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Modest MUSSORGSKY (1839-1881)
Pictures from an Exhibition (orch. Peter Breiner) [40:32]
Songs and Dances of Death (orch. Breiner) [18.39]
The Nursery (orch. Breiner) [19:17]
New Zealand Symphony Orchestra/Peter Breiner
rec. Michael Fowler Centre, Wellington, 7-9 February 2012.
Recorded in 24-bit/96 kHz format
5.1 Surround Ė DTS-HD Master Audio and 2.0 Stereo Ė PCM
NAXOS NBD0036 BD-A [78:26]

Aware that I was about to review this recording in blu-ray audio, I deliberately avoided reading the two reviews of the CD version which had already appeared on MusicWeb International. However, I remembered from listening to a download-only release that I reviewed in a Download News (2012/20 Ė incidentally I misquoted the catalogue number: itís 8.570316) that Peter Breinerís orchestration throws in just about everything except the kitchen sink, deploying 104 players in all. This, even more than the familiar Ravel orchestration and the less familiar Stokowski, makes it the antithesis of the piano original, a new recording of which has recently appeared from Steven Osborne on Hyperion (CDA67896).

Iím not a great fan of that piano original, though Geoffrey Molyneux has written about the Hyperion recording in Download News 2014/2 in such a way that I plan to listen to it. It was the mono OSR/Ansermet LP of the Ravel orchestration, (Decca Ace of Clubs ACL48, with Ravel La Valse) that introduced me to Pictures from an Exhibition. From long acquaintance Ė itís a work that I like to wallow in whenever I hear it Ė that was the version in the back of my mind when listening to Peter Breinerís new arrangement, especially as I also enjoyed hearing Ansermetís more accurate but slightly less unbuttoned stereo remake not too long ago (Decca Eloquence 4800047 Ė review).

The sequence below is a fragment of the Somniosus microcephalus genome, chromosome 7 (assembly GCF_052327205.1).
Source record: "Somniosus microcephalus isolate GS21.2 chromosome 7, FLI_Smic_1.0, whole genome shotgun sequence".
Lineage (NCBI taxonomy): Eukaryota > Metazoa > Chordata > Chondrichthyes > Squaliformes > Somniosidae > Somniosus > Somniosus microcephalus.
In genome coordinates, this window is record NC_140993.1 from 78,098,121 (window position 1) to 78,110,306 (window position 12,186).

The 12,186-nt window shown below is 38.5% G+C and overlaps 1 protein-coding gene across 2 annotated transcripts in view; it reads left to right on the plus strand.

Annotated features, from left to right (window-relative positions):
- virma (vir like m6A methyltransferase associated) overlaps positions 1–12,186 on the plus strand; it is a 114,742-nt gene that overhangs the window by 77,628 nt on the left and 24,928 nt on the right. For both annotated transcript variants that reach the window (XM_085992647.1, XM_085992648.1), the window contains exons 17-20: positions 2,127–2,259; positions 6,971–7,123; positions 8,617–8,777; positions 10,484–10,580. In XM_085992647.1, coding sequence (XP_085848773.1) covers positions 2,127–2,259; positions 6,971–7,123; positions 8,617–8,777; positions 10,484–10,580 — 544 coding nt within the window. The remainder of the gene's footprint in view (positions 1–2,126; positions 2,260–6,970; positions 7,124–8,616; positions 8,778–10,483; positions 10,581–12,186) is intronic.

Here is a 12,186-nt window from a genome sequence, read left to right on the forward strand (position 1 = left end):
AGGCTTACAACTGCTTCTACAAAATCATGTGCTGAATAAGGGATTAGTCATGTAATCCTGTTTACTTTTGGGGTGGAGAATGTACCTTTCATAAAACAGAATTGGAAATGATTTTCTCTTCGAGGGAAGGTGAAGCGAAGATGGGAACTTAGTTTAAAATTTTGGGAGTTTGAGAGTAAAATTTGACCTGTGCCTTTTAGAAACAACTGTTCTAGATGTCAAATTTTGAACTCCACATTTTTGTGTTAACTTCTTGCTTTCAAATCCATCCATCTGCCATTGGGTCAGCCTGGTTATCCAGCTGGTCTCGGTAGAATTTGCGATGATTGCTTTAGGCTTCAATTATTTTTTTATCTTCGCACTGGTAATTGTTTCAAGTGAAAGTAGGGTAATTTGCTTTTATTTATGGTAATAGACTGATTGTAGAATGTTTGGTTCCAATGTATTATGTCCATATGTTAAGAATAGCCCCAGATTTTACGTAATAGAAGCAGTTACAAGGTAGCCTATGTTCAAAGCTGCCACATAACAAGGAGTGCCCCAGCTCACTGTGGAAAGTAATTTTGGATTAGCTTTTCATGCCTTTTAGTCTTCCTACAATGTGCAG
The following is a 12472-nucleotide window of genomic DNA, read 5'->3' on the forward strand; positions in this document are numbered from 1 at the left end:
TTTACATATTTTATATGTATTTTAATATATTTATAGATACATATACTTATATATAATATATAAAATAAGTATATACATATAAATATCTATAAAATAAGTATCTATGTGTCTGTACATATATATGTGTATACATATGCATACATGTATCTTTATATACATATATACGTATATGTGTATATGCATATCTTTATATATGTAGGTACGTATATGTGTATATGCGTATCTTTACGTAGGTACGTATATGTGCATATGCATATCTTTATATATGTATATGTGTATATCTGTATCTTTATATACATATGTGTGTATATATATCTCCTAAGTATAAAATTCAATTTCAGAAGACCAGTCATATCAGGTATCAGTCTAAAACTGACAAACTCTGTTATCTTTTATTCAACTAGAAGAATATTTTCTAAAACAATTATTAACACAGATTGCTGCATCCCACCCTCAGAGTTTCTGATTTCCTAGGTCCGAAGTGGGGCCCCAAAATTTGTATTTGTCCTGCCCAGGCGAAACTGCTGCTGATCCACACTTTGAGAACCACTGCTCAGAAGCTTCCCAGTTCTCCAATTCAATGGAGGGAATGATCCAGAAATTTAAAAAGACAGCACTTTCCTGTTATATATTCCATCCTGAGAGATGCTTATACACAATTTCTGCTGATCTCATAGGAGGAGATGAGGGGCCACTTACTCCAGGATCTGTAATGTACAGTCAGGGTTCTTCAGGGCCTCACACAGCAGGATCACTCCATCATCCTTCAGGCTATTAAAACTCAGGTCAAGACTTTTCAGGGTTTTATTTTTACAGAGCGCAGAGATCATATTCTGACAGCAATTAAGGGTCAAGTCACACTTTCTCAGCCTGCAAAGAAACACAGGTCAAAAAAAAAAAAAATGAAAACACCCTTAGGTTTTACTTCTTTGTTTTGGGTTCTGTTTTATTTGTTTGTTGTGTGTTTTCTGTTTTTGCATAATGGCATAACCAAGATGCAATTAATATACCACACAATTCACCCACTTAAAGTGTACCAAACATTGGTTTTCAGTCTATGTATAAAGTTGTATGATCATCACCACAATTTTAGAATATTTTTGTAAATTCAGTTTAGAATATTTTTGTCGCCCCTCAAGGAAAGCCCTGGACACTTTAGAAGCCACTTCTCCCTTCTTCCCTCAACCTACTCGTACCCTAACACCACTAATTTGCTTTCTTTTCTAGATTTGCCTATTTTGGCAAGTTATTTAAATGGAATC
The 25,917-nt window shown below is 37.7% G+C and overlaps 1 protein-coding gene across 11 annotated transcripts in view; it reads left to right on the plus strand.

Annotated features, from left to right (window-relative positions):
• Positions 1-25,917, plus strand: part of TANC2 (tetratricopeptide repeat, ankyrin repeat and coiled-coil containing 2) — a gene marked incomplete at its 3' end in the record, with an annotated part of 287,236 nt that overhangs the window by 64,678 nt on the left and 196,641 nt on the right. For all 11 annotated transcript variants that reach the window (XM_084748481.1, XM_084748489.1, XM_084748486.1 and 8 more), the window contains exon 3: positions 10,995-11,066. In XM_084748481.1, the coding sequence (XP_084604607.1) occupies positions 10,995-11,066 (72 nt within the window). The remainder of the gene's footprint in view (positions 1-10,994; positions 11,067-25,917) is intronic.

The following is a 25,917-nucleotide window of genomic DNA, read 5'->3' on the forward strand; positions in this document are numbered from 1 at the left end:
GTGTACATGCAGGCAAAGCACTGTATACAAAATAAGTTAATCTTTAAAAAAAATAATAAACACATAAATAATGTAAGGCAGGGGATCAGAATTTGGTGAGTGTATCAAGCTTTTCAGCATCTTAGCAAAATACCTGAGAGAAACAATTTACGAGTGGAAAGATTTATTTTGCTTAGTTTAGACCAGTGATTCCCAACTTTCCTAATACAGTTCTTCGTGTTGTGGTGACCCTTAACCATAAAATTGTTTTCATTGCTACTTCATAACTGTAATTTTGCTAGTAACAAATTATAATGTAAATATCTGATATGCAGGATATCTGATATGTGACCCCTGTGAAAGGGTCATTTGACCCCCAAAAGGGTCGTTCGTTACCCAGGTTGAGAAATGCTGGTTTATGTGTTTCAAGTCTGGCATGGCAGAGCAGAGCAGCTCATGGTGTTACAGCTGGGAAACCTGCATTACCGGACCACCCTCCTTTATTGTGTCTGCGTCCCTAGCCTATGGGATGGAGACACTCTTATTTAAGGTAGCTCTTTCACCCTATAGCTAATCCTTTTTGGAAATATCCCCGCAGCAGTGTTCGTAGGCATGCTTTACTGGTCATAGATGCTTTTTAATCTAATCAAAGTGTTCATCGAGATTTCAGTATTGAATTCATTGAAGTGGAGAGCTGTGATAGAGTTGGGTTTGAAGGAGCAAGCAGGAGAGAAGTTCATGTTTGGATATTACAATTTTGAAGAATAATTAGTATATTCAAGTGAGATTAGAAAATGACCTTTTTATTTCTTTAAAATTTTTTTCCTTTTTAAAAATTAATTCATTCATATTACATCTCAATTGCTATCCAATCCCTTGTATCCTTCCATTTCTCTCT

I had already refreshed my memory of the Breiner recording by listening to the low-bit streamed version from Naxos Music Library before the high-quality version arrived in a batch of blu-ray audio discs. Even in that lowish-fi format the sound is pretty impressive. Some of the differences between the Ravel and Breiner orchestrations are apparent, even in the opening Promenade. I like this more now than on first acquaintance when I thought it too slow The concluding Great Gate of Kiev especially benefits from the Breiner treatment and blu-ray sound. Itís a blockbuster in any version and a great disappointment when you discover that the gate itself exists only as a painting and was never built.